NEW YORK, August 2, 2011 – The attempt by the Government of Kosovo to retake control over its two northern border crossing points with Serbia incited strong reactions by the local Serb population in the northern part of Kosovo. Special units of the Kosovo police managed to deploy regular border police and customs officers in the border crossing of Bernjak but failed do to the same in Jarinje as local Serbs in Leposavic constructed a road block and protested against this measure. During their withdrawal from the border crossings, the special units were ambushed in the vicinity of the Bernjak, leaving one Kosovo police officer dead.
KFOR peacekeepers – a NATO-led force – deployed the Kosovo border police officers with helicopters to Jarinje, but the following day, an armed mob of about fifty Serb men set ablaze the border post. KFOR sent reinforcements to the two border crossings and warned that its soldiers are authorized to shoot at anyone threatening its troops.
By taking control over these border posts, the Government of Kosovo is now implementing its recent decision to apply the trade reciprocity principle with
After Kosovo declared independence in February 2008, two neighboring countries, Serbia and Bosnia and Herzegovina, imposed unilateral embargos on Kosovo’s exports as one of the measures to punish Kosovo for its independence. As a landlocked country, Kosovo’s economic development depends on the north-bound trade routes that travel through
Despite Kosovo’s insistence,
Kosovo’s economy is expected to experience a price hike in the short-run as importers struggle to substitute goods from other markets. However, this price hike can prove beneficial for Kosovo in the long-run by incentivizing local firms to expand production and in turn increase their competitiveness in the region. Other neighboring countries, such as Albania, Macedonia, and Montenegro, now see an opportunity to boost their trade with Kosovo. Serbia, the only looser in this game, has not only lost an export destination, but it is also jeopardizing its opportunity to earn candidacy status for the EU by the end of 2011.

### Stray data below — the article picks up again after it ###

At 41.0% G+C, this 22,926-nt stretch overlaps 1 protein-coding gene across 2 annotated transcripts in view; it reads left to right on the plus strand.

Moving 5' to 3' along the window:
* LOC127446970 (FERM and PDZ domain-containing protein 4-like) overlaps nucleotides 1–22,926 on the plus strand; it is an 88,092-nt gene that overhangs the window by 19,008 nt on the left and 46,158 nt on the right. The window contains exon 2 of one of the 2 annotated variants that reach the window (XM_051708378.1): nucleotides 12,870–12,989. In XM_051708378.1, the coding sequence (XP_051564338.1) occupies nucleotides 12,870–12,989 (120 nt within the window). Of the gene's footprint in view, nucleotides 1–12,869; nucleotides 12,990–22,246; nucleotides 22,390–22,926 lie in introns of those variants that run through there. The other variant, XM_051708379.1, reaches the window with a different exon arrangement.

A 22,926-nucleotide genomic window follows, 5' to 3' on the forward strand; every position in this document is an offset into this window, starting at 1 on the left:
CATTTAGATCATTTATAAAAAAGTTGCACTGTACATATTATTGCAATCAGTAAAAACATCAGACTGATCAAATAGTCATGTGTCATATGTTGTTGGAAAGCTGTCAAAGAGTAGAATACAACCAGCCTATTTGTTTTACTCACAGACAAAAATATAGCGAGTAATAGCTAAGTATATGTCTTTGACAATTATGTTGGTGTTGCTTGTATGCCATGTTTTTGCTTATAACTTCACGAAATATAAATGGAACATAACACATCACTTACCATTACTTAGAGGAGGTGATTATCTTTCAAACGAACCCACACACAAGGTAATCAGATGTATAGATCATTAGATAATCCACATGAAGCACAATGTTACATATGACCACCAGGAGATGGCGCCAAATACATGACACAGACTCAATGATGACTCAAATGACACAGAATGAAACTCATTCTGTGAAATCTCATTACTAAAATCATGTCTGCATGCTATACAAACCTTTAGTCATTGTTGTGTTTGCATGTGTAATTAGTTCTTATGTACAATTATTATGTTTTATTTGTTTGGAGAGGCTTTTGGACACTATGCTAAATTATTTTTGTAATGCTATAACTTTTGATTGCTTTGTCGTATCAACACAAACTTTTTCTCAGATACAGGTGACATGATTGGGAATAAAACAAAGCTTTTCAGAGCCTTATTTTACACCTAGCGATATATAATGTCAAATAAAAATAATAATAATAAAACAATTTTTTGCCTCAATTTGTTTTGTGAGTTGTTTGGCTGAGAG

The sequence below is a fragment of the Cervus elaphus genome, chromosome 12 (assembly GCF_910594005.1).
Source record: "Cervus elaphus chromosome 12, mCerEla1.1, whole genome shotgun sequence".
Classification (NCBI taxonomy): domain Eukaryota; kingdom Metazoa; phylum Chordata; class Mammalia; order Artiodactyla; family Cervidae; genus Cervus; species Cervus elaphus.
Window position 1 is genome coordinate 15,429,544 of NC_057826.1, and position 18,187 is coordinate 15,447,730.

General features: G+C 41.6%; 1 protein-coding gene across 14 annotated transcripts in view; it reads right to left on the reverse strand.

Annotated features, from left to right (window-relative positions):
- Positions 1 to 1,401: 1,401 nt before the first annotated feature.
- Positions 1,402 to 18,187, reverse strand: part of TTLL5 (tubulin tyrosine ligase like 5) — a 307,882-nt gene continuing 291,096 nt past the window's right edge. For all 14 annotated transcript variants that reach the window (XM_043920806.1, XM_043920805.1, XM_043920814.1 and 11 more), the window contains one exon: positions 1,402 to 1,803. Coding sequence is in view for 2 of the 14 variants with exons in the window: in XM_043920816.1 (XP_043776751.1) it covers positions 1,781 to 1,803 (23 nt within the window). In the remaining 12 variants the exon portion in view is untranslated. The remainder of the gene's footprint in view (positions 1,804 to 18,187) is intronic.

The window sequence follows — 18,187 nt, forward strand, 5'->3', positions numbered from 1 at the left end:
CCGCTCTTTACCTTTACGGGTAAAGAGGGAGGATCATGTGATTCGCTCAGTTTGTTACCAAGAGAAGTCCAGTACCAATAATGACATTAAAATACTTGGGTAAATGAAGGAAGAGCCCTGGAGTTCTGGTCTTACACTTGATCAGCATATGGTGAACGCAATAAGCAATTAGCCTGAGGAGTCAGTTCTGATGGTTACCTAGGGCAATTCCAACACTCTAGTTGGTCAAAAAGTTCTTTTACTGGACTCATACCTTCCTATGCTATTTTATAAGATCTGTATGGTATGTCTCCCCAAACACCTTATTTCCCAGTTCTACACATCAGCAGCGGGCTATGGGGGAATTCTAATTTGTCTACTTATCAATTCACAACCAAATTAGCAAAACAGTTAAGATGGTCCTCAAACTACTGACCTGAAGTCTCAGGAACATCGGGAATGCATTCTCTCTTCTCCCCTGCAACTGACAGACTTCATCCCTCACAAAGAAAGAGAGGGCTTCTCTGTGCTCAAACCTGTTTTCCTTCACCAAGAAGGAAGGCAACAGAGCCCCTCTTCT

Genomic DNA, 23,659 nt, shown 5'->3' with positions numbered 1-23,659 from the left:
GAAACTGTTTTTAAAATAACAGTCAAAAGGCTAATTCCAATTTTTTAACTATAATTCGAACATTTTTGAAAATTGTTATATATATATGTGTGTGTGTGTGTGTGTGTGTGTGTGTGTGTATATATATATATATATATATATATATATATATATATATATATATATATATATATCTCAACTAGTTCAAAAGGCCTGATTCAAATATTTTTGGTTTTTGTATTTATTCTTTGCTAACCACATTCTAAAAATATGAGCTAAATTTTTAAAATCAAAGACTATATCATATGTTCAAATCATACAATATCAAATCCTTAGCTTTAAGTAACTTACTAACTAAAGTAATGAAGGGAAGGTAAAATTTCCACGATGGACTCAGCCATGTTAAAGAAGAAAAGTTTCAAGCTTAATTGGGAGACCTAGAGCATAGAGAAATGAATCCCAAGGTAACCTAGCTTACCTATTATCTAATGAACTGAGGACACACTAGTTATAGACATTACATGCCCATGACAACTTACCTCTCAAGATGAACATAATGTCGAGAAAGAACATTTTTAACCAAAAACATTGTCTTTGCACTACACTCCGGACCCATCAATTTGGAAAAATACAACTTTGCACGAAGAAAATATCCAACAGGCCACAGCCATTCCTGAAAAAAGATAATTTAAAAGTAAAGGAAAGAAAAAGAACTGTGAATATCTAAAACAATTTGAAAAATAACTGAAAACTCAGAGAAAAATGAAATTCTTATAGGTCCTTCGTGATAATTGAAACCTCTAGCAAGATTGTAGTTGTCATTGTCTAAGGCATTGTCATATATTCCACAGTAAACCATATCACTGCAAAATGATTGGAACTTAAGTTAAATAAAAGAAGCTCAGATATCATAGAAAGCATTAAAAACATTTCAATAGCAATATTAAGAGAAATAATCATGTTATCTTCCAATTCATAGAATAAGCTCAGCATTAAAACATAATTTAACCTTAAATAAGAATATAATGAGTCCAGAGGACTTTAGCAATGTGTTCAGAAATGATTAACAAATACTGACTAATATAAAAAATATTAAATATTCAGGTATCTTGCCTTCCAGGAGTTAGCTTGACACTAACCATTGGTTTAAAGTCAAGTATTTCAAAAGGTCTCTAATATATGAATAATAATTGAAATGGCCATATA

For more than twelve years, organized crime groups operating in the Serb-dominated northern part of Kosovo (about 15 percent of Kosovo’s territory) used the Bernjak and Jarinje border crossings for smuggling, not only tariff-free imports from Serbia, but also for trafficking in human beings, drugs and illegal weapons. Supported by the Government of Serbia, ethnic Serbs in northern Kosovo continue to defy the legitimate authorities in Pristina. Any effort by the Government of Kosovo to restore rule of law in the north is expected to face resistance from the local Serbs. Serb extremist leaders of northern Kosovo, who support and take part in this organized crime, have a vested interest in maintaining the lawless limbo in this part of Kosovo.
The international community plays an important role in mediating a solution for northern Kosovo. International players should remind Serbia that it cannot become a candidate country as long as it breeds organized criminals and Serb extremists in neighboring Kosovo. KFOR and EULEX (the EU justice and police mission in Kosovo) should support law enforcement authorities of Kosovo in cracking down organized crime and bringing to justice the culprits who killed a police officer and attacked NATO peacekeepers.
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